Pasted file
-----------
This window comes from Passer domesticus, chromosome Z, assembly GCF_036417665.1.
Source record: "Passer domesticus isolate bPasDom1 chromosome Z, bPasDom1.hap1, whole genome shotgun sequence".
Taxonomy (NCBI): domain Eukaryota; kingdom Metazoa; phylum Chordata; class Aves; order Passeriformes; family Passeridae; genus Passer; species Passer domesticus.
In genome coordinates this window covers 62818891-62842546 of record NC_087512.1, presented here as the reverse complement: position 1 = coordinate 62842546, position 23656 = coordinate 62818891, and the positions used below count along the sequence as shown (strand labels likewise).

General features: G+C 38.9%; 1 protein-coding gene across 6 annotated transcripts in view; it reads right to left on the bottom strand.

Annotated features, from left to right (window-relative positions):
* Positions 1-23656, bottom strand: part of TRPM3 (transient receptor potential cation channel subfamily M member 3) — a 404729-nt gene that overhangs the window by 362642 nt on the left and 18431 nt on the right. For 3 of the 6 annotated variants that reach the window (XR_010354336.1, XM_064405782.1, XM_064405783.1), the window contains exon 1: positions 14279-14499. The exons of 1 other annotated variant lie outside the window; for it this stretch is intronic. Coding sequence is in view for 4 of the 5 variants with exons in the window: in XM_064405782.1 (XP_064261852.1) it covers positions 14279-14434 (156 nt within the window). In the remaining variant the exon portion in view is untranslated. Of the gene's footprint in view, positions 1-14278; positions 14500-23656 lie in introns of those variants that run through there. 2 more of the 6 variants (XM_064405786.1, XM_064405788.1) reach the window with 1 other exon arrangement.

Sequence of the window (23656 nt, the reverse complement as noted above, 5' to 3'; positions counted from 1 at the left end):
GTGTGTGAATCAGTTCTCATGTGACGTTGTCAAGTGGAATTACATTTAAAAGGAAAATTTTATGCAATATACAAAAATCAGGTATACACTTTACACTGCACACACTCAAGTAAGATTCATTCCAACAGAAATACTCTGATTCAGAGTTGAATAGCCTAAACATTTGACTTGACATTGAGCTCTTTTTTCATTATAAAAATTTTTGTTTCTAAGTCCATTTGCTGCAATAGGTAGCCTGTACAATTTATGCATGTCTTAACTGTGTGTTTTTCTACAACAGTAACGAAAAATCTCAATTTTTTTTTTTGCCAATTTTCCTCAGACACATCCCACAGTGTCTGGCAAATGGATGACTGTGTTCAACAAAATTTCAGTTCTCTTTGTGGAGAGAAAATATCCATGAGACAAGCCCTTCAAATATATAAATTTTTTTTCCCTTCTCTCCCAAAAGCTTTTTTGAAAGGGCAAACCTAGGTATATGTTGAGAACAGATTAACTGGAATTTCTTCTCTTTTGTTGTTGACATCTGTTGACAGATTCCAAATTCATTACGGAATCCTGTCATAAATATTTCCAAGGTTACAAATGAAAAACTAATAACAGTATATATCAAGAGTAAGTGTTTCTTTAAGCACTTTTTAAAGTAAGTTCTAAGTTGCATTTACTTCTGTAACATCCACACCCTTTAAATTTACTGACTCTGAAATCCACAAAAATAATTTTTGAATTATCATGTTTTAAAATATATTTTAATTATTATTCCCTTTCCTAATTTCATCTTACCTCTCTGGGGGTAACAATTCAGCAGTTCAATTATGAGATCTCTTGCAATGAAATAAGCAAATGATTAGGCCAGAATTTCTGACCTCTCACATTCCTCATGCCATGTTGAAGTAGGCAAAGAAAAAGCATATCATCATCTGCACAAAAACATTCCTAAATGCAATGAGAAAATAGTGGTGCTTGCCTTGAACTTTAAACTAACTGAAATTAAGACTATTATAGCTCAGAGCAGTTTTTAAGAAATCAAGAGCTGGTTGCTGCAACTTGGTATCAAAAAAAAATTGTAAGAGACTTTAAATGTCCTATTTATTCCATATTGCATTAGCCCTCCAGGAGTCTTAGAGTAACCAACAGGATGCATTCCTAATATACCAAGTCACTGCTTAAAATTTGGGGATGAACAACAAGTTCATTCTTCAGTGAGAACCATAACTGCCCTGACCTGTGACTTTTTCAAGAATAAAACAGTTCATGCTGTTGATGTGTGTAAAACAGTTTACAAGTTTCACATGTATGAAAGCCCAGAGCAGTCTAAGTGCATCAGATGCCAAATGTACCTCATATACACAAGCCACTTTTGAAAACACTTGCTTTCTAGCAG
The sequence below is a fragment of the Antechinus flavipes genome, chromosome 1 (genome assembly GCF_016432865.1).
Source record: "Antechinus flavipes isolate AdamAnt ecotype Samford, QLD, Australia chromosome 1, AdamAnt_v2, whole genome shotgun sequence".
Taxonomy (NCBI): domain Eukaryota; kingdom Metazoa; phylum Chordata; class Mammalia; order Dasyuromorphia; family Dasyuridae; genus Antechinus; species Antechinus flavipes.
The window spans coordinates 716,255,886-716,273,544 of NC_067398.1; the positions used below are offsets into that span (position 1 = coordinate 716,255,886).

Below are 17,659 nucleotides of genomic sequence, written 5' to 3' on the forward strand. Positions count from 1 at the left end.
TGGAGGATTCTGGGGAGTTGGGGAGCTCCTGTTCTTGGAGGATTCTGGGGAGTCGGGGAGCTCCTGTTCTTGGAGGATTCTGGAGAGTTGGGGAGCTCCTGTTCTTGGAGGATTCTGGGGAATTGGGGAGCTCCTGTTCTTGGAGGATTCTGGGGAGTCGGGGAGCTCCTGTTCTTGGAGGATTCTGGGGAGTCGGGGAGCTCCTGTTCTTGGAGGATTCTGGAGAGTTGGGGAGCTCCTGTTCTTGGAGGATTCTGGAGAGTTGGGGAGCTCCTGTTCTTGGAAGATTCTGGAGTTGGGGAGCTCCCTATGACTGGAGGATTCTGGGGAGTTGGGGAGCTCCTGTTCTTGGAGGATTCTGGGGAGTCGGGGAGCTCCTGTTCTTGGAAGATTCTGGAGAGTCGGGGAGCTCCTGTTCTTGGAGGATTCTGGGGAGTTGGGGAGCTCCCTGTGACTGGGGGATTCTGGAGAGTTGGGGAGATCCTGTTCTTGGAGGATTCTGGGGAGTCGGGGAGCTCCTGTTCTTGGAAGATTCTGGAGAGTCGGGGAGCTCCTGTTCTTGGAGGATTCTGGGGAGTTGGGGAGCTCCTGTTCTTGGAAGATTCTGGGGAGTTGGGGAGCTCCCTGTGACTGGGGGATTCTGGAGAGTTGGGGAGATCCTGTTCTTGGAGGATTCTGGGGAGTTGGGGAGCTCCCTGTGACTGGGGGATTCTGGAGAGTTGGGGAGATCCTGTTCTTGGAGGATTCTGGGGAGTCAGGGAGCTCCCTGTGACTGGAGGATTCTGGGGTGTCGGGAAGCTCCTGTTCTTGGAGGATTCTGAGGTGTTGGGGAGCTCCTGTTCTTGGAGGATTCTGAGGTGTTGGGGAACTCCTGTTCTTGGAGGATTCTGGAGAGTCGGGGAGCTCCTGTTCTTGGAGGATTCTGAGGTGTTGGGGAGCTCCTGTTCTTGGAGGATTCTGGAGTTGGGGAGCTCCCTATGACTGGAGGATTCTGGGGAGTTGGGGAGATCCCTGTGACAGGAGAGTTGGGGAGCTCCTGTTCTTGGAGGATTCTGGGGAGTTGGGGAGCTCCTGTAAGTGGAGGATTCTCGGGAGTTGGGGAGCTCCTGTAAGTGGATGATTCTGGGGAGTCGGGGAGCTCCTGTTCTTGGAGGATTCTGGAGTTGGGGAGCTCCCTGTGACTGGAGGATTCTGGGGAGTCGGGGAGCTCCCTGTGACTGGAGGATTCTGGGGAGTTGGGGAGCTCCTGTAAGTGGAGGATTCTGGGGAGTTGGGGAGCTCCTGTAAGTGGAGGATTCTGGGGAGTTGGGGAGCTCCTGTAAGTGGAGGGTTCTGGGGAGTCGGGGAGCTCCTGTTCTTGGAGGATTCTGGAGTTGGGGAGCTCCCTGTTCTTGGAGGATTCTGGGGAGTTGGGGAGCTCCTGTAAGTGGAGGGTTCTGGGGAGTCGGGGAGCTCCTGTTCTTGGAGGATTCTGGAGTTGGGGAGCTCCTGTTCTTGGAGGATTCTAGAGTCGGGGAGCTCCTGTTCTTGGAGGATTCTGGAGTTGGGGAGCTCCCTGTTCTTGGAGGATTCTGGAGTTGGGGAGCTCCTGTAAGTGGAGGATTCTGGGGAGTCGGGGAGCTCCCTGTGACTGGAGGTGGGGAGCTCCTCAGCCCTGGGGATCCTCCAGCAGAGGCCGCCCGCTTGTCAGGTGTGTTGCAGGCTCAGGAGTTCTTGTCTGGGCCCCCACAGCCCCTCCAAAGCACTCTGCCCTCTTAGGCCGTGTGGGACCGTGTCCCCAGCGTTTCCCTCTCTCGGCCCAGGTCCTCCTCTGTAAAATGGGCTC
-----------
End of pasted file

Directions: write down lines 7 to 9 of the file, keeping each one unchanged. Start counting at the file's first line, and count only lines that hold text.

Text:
* Positions 1-23656, bottom strand: part of TRPM3 (transient receptor potential cation channel subfamily M member 3) — a 404729-nt gene that overhangs the window by 362642 nt on the left and 18431 nt on the right. For 3 of the 6 annotated variants that reach the window (XR_010354336.1, XM_064405782.1, XM_064405783.1), the window contains exon 1: positions 14279-14499. The exons of 1 other annotated variant lie outside the window; for it this stretch is intronic. Coding sequence is in view for 4 of the 5 variants with exons in the window: in XM_064405782.1 (XP_064261852.1) it covers positions 14279-14434 (156 nt within the window). In the remaining variant the exon portion in view is untranslated. Of the gene's footprint in view, positions 1-14278; positions 14500-23656 lie in introns of those variants that run through there. 2 more of the 6 variants (XM_064405786.1, XM_064405788.1) reach the window with 1 other exon arrangement.

Sequence of the window (23656 nt, the reverse complement as noted above, 5' to 3'; positions counted from 1 at the left end):
GTGTGTGAATCAGTTCTCATGTGACGTTGTCAAGTGGAATTACATTTAAAAGGAAAATTTTATGCAATATACAAAAATCAGGTATACACTTTACACTGCACACACTCAAGTAAGATTCATTCCAACAGAAATACTCTGATTCAGAGTTGAATAGCCTAAACATTTGACTTGACATTGAGCTCTTTTTTCATTATAAAAATTTTTGTTTCTAAGTCCATTTGCTGCAATAGGTAGCCTGTACAATTTATGCATGTCTTAACTGTGTGTTTTTCTACAACAGTAACGAAAAATCTCAATTTTTTTTTTTGCCAATTTTCCTCAGACACATCCCACAGTGTCTGGCAAATGGATGACTGTGTTCAACAAAATTTCAGTTCTCTTTGTGGAGAGAAAATATCCATGAGACAAGCCCTTCAAATATATAAATTTTTTTTCCCTTCTCTCCCAAAAGCTTTTTTGAAAGGGCAAACCTAGGTATATGTTGAGAACAGATTAACTGGAATTTCTTCTCTTTTGTTGTTGACATCTGTTGACAGATTCCAAATTCATTACGGAATCCTGTCATAAATATTTCCAAGGTTACAAATGAAAAACTAATAACAGTATATATCAAGAGTAAGTGTTTCTTTAAGCACTTTTTAAAGTAAGTTCTAAGTTGCATTTACTTCTGTAACATCCACACCCTTTAAATTTACTGACTCTGAAATCCACAAAAATAATTTTTGAATTATCATGTTTTAAAATATATTTTAATTATTATTCCCTTTCCTAATTTCATCTTACCTCTCTGGGGGTAACAATTCAGCAGTTCAATTATGAGATCTCTTGCAATGAAATAAGCAAATGATTAGGCCAGAATTTCTGACCTCTCACATTCCTCATGCCATGTTGAAGTAGGCAAAGAAAAAGCATATCATCATCTGCACAAAAACATTCCTAAATGCAATGAGAAAATAGTGGTGCTTGCCTTGAACTTTAAACTAACTGAAATTAAGACTATTATAGCTCAGAGCAGTTTTTAAGAAATCAAGAGCTGGTTGCTGCAACTTGGTATCAAAAAAAAATTGTAAGAGACTTTAAATGTCCTATTTATTCCATATTGCATTAGCCCTCCAGGAGTCTTAGAGTAACCAACAGGATGCATTCCTAATATACCAAGTCACTGCTTAAAATTTGGGGATGAACAACAAGTTCATTCTTCAGTGAGAACCATAACTGCCCTGACCTGTGACTTTTTCAAGAATAAAACAGTTCATGCTGTTGATGTGTGTAAAACAGTTTACAAGTTTCACATGTATGAAAGCCCAGAGCAGTCTAAGTGCATCAGATGCCAAATGTACCTCATATACACAAGCCACTTTTGAAAACACTTGCTTTCTAGCAG